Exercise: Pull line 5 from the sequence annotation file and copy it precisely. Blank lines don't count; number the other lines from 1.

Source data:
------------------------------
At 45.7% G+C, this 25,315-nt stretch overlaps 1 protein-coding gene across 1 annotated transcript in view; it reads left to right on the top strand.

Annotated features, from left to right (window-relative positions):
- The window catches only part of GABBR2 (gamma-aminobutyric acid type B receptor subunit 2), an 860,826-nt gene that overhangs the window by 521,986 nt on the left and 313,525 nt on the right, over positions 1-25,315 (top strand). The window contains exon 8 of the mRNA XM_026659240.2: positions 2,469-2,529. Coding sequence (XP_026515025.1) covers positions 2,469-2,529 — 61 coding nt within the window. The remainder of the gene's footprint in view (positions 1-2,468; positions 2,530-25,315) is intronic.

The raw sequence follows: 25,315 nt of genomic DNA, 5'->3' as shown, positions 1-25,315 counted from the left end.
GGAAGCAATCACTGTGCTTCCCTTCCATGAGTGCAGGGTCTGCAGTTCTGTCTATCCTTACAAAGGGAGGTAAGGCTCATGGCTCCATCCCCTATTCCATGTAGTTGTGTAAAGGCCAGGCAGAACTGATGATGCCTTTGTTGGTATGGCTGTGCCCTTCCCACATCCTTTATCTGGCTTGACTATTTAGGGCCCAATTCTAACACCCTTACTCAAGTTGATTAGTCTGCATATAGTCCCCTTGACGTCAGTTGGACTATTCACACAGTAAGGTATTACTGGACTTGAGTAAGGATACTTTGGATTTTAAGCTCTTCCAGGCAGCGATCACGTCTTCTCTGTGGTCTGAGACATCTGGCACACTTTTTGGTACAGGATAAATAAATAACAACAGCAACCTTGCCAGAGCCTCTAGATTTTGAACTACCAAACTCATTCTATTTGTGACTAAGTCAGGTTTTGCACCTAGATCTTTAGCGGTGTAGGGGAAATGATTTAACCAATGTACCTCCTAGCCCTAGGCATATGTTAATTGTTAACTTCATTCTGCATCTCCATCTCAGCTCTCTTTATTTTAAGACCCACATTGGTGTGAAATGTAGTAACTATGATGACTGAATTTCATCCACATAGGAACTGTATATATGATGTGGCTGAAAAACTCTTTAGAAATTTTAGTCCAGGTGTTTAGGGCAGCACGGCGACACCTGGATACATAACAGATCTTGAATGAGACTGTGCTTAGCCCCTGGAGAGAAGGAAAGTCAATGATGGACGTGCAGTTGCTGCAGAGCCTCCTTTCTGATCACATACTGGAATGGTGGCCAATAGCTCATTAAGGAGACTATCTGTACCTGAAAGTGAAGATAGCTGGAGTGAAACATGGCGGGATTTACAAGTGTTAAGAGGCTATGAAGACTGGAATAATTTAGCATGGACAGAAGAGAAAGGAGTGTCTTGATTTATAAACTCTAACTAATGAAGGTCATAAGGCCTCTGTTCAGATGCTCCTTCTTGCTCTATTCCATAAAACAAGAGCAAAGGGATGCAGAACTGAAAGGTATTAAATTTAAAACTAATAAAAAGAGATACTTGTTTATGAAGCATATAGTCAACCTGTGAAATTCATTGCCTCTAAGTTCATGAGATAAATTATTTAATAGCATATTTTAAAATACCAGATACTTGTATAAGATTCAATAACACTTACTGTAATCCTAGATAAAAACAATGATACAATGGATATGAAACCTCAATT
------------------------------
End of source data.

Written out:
GGAAGCAATCACTGTGCTTCCCTTCCATGAGTGCAGGGTCTGCAGTTCTGTCTATCCTTACAAAGGGAGGTAAGGCTCATGGCTCCATCCCCTATTCCATGTAGTTGTGTAAAGGCCAGGCAGAACTGATGATGCCTTTGTTGGTATGGCTGTGCCCTTCCCACATCCTTTATCTGGCTTGACTATTTAGGGCCCAATTCTAACACCCTTACTCAAGTTGATTAGTCTGCATATAGTCCCCTTGACGTCAGTTGGACTATTCACACAGTAAGGTATTACTGGACTTGAGTAAGGATACTTTGGATTTTAAGCTCTTCCAGGCAGCGATCACGTCTTCTCTGTGGTCTGAGACATCTGGCACACTTTTTGGTACAGGATAAATAAATAACAACAGCAACCTTGCCAGAGCCTCTAGATTTTGAACTACCAAACTCATTCTATTTGTGACTAAGTCAGGTTTTGCACCTAGATCTTTAGCGGTGTAGGGGAAATGATTTAACCAATGTACCTCCTAGCCCTAGGCATATGTTAATTGTTAACTTCATTCTGCATCTCCATCTCAGCTCTCTTTATTTTAAGACCCACATTGGTGTGAAATGTAGTAACTATGATGACTGAATTTCATCCACATAGGAACTGTATATATGATGTGGCTGAAAAACTCTTTAGAAATTTTAGTCCAGGTGTTTAGGGCAGCACGGCGACACCTGGATACATAACAGATCTTGAATGAGACTGTGCTTAGCCCCTGGAGAGAAGGAAAGTCAATGATGGACGTGCAGTTGCTGCAGAGCCTCCTTTCTGATCACATACTGGAATGGTGGCCAATAGCTCATTAAGGAGACTATCTGTACCTGAAAGTGAAGATAGCTGGAGTGAAACATGGCGGGATTTACAAGTGTTAAGAGGCTATGAAGACTGGAATAATTTAGCATGGACAGAAGAGAAAGGAGTGTCTTGATTTATAAACTCTAACTAATGAAGGTCATAAGGCCTCTGTTCAGATGCTCCTTCTTGCTCTATTCCATAAAACAAGAGCAAAGGGATGCAGAACTGAAAGGTATTAAATTTAAAACTAATAAAAAGAGATACTTGTTTATGAAGCATATAGTCAACCTGTGAAATTCATTGCCTCTAAGTTCATGAGATAAATTATTTAATAGCATATTTTAAAATACCAGATACTTGTATAAGATTCAATAACACTTACTGTAATCCTAGATAAAAACAATGATACAATGGATATGAAACCTCAATT